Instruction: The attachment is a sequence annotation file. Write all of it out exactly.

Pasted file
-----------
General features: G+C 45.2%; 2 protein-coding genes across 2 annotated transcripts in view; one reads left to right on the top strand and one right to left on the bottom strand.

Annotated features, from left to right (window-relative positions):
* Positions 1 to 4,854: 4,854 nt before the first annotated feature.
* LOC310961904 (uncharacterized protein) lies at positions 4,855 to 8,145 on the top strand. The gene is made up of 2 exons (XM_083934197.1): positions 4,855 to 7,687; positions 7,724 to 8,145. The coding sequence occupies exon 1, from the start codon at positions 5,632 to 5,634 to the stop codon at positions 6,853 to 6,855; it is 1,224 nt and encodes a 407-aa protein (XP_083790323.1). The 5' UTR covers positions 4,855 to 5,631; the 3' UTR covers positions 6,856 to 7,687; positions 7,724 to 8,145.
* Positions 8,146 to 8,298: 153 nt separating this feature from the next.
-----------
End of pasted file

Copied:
General features: G+C 45.2%; 2 protein-coding genes across 2 annotated transcripts in view; one reads left to right on the top strand and one right to left on the bottom strand.

Annotated features, from left to right (window-relative positions):
* Positions 1 to 4,854: 4,854 nt before the first annotated feature.
* LOC310961904 (uncharacterized protein) lies at positions 4,855 to 8,145 on the top strand. The gene is made up of 2 exons (XM_083934197.1): positions 4,855 to 7,687; positions 7,724 to 8,145. The coding sequence occupies exon 1, from the start codon at positions 5,632 to 5,634 to the stop codon at positions 6,853 to 6,855; it is 1,224 nt and encodes a 407-aa protein (XP_083790323.1). The 5' UTR covers positions 4,855 to 5,631; the 3' UTR covers positions 6,856 to 7,687; positions 7,724 to 8,145.
* Positions 8,146 to 8,298: 153 nt separating this feature from the next.